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Towards an hNPC-based Treatment for Neurodegenerative Diseases

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Review of “Human Neural Progenitor Transplantation Rescues Behavior and Reduces -Synuclein in a Transgenic Model of Dementia with Lewy Bodies” from Stem Cells Translational Medicine by Stuart P. Atkinson

The misfolding and accumulation of the presynaptic protein -synuclein (-syn) into insoluble aggregates represents a common feature of neurodegenerative diseases such as Alzheimer’s and Huntington’s disease, and also Dementia with Lewy Bodies (DLB). Recently, therapeutic strategies to combat these diseases have turned to neural stem/progenitor cell (NSC/NPC) transplantation and the group of Mathew Blurton-Jones (University of California, Irvine, USA) has previously demonstrated that the transplantation of mouse NSCs can recover both motor and cognitive deficits in a transgenic model of DLB [1]. 

In their new Stem Cells Translational Medicine article, the authors now propel this strategy closer to clinical application employing a well-characterized, genetically unmodified human neuronal progenitor cell (hNPC) line derived from the fetal cortex [2, 3] in a new immune-deficient transgenic model which more faithfully recapitulates DLB pathology. Will their new findings assist in the construction of an hNPC-based treatment for neurodegenerative diseases such as DLB in human patients [4]?

As a model for human DLB, the study created an -syn (ASO) transgenic mouse strain that develops human -syn inclusions in the expected brain areas but lacked a B-, T-, and Natural killer (NK) cell immune system. These mice also displayed DLB-associated motor and cognitive impairments; however, injections of hNPCs into the dorsal striatum, involved in both motor function and learning/memory, mediated the rescue of DLB symptoms.

Analysis of the injected cells demonstrated both hNPC survival and engraftment at the injection site but also extensive migration (See Figure), with migrating cells differentiating towards a predominantly astrocytic fate. Furthermore, hNPC transplantation also restored the striatal dopamine and glutamate neurotransmitter systems which are lost in ASO transgenic mice displaying motor and cognitive dysfunction [1].

But what about the -synuclein aggregates? Interestingly, the study found that hNPC transplantation exhibited no notable effect on -syn inclusions, but instead, hNPCs induced a reduction in soluble -syn monomers and oligomers, which the authors suggest is key to the observed improvements in neurotransmission and behavior.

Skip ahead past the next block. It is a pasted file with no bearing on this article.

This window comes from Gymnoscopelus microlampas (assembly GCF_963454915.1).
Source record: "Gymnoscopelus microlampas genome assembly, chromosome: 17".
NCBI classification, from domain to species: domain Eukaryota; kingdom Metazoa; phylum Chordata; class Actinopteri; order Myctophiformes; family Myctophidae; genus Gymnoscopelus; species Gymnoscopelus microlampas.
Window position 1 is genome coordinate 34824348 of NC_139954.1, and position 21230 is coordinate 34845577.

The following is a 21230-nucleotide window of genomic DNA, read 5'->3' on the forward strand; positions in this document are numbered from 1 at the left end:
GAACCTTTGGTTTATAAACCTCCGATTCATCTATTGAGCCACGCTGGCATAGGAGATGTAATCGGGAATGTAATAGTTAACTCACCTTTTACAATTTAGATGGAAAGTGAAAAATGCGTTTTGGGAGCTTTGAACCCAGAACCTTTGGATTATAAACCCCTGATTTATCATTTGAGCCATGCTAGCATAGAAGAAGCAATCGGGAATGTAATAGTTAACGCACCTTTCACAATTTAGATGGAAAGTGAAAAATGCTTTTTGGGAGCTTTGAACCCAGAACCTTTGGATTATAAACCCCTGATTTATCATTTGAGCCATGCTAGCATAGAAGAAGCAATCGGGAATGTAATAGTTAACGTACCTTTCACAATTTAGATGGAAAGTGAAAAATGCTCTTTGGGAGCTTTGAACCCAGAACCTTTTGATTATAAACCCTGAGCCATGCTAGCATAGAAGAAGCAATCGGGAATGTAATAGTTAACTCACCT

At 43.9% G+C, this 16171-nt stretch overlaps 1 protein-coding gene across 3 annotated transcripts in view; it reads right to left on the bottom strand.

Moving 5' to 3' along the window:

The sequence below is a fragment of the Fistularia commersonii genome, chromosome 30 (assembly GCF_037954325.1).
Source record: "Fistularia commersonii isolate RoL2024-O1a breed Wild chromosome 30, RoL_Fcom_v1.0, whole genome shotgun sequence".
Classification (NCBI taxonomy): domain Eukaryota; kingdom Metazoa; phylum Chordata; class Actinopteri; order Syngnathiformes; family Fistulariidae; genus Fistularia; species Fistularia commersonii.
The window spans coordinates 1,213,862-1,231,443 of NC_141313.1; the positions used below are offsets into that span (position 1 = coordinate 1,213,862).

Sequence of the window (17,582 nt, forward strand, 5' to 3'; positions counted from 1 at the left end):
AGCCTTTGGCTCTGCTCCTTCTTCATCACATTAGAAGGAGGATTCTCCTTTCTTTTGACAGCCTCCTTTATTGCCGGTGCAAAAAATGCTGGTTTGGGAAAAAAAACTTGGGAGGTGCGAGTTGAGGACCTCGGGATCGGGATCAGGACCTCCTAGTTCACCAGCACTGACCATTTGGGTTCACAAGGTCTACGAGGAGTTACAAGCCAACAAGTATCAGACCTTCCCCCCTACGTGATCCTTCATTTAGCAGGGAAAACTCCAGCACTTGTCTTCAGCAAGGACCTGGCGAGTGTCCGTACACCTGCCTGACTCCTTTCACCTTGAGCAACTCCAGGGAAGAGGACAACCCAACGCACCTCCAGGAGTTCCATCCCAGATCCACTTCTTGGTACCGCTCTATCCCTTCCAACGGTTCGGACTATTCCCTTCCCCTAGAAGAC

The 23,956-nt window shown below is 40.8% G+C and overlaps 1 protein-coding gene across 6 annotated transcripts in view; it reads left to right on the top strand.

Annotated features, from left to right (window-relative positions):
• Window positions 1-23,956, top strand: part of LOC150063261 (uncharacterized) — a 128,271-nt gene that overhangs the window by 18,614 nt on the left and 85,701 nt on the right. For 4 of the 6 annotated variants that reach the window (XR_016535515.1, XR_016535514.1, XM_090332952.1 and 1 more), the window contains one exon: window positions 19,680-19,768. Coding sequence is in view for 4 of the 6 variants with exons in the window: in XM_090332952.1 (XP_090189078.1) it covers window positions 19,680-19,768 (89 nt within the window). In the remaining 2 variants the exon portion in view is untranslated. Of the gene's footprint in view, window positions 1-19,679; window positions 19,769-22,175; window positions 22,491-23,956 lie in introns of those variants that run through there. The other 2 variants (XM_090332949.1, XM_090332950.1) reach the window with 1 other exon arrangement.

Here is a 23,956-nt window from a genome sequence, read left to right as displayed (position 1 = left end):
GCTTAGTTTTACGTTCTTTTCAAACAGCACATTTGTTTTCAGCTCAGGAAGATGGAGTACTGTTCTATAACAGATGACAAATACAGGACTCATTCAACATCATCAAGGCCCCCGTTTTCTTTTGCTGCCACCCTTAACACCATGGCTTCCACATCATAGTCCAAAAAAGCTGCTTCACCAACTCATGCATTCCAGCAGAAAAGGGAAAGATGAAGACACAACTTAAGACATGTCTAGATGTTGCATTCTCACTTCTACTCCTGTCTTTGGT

The study has propelled hNPC-based treatment strategies for neurodegenerative diseases further towards the clinic, although the authors do note that, as always, more work awaits. This will include studies of the different forms of oligomeric -syn species encountered, safety profiling over extended periods of time, optimization of hNPC survival and integration following transplantation, as well as testing hNPC treatment in other -syn-associated disorders, such as viral -synuclein models of Parkinson’s disease [5].

Stay tuned to the Stem Cells Portal to keep up to date with the future studies.

References

  1. Goldberg NR, Caesar J, Park A, et al. Neural Stem Cells Rescue Cognitive and Motor Dysfunction in a Transgenic Model of Dementia with Lewy Bodies through a BDNF-Dependent Mechanism. Stem Cell Reports 2015;5:791-804.
  2. McBride JL, Behrstock SP, Chen EY, et al. Human neural stem cell transplants improve motor function in a rat model of Huntington's disease. J Comp Neurol 2004;475:211-219.
  3. Shelley BC, Gowing G, and Svendsen CN. A cGMP-applicable expansion method for aggregates of human neural stem and progenitor cells derived from pluripotent stem cells or fetal brain tissue. J Vis Exp 2014.
  4. Goldberg NRS, Marsh SE, Ochaba J, et al. Human Neural Progenitor Transplantation Rescues Behavior and Reduces α-Synuclein in a Transgenic Model of Dementia with Lewy Bodies. STEM CELLS Translational Medicine 2017; In Press.
  5. Decressac M, Mattsson B, Lundblad M, et al. Progressive neurodegenerative and behavioural changes induced by AAV-mediated overexpression of alpha-synuclein in midbrain dopamine neurons. Neurobiol Dis 2012;45:939-953.